The taxpayer recognizes the deferred gain on the earlier of (1) the date he or she sells the QOF investment or (2) December 31, 2026. The taxpayer is not required to recognize the full deferred gain if the QOF investment value has decreased – the gain is reduced for the decrease in the investment’s fair market value from the purchase date.

If the taxpayer has not sold the QOF investment by December 31, 2026, this gain is automatically triggered without a liquidating event. Thus, taxpayers should prepare for this “phantom income” by setting aside some of the proceeds in order to pay the tax later.

Step 7: Taxpayer sells the Qualified Opportunity Fund investment and excludes all of the gain attributable to the investment’s appreciation.

If the taxpayer holds the QOF investment for at least ten years total, he or she has the opportunity to exclude all of the investment’s gain. There is a catch though; according to the proposed regulations, the taxpayer must sell the investment before January 1, 2048. Additionally, it is important to note that this exclusion applies only to the original “eligible gain” investment. Any amounts invested above that amount are ineligible for the exclusion.


In order to qualify for all four waves of tax savings, taxpayers must sell their eligible gain property and reinvest the gain into a QOF by December 31, 2019. The taxpayer must then hold the QOF investment for at least ten years from the reinvestment date.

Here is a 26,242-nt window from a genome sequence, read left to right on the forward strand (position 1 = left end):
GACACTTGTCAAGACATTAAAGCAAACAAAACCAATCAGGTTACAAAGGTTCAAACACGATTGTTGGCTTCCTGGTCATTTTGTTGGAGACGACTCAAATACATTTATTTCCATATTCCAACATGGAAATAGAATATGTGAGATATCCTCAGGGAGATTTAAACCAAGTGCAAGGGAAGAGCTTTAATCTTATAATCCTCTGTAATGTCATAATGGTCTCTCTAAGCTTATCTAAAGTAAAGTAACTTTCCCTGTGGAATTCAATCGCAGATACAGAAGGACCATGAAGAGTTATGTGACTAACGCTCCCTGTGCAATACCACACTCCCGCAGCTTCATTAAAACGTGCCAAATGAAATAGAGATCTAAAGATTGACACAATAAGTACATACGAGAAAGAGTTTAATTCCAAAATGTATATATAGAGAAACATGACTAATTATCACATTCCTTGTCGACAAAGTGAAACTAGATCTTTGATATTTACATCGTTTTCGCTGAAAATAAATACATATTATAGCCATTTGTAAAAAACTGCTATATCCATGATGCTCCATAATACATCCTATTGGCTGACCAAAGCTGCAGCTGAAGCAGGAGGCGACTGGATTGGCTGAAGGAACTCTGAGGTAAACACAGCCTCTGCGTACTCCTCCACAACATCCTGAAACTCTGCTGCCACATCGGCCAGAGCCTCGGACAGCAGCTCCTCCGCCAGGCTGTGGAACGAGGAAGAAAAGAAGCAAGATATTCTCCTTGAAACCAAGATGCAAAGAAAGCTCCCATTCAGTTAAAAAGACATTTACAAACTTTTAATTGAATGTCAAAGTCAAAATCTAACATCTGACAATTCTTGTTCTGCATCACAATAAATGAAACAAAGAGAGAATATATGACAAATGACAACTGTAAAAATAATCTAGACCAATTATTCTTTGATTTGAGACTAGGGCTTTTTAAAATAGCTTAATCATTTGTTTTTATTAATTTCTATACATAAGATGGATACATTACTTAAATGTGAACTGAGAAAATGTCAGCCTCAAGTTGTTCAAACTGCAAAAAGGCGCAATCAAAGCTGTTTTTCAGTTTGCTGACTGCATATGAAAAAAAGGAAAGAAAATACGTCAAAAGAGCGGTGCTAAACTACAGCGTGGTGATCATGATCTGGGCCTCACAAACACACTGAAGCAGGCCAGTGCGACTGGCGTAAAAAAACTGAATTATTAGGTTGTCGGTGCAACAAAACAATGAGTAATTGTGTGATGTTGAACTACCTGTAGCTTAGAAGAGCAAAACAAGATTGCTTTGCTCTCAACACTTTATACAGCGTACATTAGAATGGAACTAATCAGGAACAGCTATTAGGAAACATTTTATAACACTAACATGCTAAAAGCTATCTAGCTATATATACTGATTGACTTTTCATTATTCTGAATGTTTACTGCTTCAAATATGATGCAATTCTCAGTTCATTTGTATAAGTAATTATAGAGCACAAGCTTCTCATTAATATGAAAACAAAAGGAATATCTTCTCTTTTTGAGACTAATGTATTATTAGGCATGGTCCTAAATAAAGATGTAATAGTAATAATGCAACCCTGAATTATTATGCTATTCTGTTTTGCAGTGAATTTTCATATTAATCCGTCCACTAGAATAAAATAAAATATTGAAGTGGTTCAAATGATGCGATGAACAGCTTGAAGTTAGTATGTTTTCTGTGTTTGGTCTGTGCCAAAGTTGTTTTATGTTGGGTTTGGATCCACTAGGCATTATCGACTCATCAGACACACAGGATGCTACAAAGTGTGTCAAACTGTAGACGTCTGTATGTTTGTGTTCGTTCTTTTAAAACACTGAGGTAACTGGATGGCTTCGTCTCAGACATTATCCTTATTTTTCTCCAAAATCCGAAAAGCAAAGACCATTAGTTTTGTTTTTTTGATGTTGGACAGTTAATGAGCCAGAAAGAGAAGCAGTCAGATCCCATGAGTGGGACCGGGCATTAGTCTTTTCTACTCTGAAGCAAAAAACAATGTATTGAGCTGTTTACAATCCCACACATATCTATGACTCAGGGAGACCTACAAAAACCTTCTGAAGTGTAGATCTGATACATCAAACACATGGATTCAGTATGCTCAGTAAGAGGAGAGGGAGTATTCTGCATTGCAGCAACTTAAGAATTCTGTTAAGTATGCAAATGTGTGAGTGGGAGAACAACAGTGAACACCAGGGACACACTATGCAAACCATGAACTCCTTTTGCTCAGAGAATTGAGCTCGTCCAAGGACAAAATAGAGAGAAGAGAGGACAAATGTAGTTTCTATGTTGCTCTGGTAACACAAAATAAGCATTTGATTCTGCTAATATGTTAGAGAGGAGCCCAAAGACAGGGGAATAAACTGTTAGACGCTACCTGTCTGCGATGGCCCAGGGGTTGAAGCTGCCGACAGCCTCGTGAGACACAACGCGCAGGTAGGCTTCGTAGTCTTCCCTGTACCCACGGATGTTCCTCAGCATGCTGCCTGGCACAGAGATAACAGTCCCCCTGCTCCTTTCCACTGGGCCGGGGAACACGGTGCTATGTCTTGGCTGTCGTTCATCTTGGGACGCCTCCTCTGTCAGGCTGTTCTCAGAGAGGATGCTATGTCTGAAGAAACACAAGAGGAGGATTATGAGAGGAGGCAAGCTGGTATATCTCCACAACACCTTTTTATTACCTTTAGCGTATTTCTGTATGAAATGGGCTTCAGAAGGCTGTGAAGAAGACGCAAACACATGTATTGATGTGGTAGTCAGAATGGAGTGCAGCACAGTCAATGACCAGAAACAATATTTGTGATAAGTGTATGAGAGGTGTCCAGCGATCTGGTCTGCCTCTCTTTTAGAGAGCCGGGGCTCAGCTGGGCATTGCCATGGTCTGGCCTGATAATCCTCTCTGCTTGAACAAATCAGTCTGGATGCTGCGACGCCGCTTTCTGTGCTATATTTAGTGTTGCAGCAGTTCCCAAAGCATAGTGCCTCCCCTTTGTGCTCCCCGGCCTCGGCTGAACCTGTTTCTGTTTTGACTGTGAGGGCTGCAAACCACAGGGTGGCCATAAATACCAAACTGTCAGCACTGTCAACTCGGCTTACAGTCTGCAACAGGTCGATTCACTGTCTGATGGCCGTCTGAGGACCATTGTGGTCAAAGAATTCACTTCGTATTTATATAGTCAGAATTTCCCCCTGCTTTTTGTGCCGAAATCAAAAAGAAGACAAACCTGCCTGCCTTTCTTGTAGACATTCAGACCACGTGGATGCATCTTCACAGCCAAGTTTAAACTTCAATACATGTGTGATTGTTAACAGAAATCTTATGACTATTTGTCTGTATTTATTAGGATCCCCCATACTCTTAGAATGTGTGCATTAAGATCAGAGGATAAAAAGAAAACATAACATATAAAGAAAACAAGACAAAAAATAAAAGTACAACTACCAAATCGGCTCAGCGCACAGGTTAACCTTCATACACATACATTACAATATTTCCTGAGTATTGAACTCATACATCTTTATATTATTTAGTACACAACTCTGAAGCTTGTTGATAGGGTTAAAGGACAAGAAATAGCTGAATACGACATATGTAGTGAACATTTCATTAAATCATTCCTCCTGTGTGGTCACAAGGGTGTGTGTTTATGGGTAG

Investors need to consider risk and return before investing in qualified opportunity funds. Potential tax savings are not enough to make an unprofitable investment become profitable; the underlying investment must generate a return. Investors should beware of risks, which include market, liquidity, and industry-specific risks as well as the risk that the finalized regulations will differ from the proposed regulations. They should also pay attention to fees associated with investment programs as well as brokers’ integrity and experience.


If you’re planning on selling appreciated stock, real estate, or a business, it may be the right time to invest in a qualified opportunity fund. Contact our office to learn more.

Article by Elizabeth Tolson | Edited By Jim Snyder, CPA